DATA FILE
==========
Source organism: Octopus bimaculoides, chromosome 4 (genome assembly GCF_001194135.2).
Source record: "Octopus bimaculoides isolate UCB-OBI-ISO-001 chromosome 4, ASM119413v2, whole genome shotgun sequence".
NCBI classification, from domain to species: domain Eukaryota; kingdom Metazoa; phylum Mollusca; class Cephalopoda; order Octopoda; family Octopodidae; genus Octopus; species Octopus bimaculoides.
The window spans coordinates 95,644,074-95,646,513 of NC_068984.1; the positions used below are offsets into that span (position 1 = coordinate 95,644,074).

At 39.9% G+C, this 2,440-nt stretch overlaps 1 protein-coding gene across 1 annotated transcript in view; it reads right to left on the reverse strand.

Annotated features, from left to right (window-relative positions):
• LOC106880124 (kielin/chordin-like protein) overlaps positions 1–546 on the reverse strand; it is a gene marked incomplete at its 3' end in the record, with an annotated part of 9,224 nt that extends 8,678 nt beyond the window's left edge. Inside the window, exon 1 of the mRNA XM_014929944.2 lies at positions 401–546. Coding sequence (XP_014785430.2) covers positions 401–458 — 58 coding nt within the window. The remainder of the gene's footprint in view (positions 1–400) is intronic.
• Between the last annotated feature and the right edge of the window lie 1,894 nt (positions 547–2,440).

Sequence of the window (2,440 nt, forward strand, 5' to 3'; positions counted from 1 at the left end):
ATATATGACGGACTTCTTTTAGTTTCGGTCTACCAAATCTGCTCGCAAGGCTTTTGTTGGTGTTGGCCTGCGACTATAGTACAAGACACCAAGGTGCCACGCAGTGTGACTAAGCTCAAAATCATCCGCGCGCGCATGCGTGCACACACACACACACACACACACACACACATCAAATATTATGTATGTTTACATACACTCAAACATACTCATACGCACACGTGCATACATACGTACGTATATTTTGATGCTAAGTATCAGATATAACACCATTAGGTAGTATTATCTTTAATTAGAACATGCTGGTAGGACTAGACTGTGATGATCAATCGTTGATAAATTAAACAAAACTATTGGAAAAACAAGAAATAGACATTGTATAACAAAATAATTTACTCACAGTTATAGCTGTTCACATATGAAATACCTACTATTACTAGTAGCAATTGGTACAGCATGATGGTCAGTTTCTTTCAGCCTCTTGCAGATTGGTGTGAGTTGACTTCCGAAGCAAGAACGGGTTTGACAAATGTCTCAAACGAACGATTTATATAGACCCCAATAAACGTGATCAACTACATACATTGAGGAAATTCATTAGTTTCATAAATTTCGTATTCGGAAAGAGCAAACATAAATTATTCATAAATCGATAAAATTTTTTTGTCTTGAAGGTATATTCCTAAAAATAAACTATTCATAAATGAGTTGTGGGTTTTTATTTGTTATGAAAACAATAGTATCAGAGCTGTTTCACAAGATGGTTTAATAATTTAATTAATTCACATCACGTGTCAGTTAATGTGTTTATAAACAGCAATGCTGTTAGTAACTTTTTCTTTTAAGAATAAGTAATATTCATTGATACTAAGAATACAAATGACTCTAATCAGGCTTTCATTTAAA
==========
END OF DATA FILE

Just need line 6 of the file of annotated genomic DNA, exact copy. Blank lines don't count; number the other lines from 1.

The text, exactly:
Annotated features, from left to right (window-relative positions):